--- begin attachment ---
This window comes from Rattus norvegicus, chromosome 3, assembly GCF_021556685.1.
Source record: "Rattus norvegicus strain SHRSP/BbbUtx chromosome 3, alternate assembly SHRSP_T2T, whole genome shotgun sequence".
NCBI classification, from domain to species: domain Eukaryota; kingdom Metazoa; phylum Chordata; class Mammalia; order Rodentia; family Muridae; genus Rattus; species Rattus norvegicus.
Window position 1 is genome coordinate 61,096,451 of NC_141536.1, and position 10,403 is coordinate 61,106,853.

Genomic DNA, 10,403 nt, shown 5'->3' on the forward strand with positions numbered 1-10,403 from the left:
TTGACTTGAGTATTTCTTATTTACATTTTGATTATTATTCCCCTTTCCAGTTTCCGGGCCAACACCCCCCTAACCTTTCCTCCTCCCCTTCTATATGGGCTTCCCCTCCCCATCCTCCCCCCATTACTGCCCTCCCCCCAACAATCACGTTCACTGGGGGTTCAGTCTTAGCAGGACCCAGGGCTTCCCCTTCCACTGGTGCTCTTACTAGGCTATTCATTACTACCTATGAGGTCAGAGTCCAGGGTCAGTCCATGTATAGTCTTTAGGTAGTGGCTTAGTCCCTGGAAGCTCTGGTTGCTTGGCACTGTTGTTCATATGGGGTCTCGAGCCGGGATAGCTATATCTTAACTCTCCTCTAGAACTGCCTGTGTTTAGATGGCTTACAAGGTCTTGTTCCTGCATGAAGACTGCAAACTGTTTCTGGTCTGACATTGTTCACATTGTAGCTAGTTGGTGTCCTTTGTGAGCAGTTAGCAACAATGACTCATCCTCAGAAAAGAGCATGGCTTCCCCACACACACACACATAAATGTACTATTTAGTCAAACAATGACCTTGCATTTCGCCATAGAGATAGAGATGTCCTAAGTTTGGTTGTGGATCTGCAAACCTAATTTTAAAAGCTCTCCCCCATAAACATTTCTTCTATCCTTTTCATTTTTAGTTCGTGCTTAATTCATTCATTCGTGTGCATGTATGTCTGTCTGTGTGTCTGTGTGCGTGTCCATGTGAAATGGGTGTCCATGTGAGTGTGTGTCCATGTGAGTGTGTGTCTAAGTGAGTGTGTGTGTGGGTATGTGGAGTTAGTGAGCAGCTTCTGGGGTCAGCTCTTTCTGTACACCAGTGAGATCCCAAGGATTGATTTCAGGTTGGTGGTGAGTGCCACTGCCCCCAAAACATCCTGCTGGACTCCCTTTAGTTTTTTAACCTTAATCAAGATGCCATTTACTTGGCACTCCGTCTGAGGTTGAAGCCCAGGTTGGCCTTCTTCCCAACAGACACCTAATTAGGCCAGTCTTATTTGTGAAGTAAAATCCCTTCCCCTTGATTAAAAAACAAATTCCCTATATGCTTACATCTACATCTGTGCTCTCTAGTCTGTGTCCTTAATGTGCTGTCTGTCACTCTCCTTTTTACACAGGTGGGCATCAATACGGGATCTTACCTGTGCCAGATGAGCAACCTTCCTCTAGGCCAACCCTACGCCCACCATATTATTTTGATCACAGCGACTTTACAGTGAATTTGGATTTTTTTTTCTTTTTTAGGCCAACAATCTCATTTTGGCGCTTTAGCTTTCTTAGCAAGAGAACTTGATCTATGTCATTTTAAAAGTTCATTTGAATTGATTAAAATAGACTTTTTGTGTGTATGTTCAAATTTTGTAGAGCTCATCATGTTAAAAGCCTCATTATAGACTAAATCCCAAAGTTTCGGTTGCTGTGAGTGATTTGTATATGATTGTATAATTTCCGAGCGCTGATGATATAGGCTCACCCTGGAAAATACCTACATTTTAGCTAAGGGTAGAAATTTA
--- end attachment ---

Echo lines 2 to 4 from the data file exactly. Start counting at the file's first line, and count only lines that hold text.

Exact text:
Source record: "Rattus norvegicus strain SHRSP/BbbUtx chromosome 3, alternate assembly SHRSP_T2T, whole genome shotgun sequence".
NCBI classification, from domain to species: domain Eukaryota; kingdom Metazoa; phylum Chordata; class Mammalia; order Rodentia; family Muridae; genus Rattus; species Rattus norvegicus.
Window position 1 is genome coordinate 61,096,451 of NC_141536.1, and position 10,403 is coordinate 61,106,853.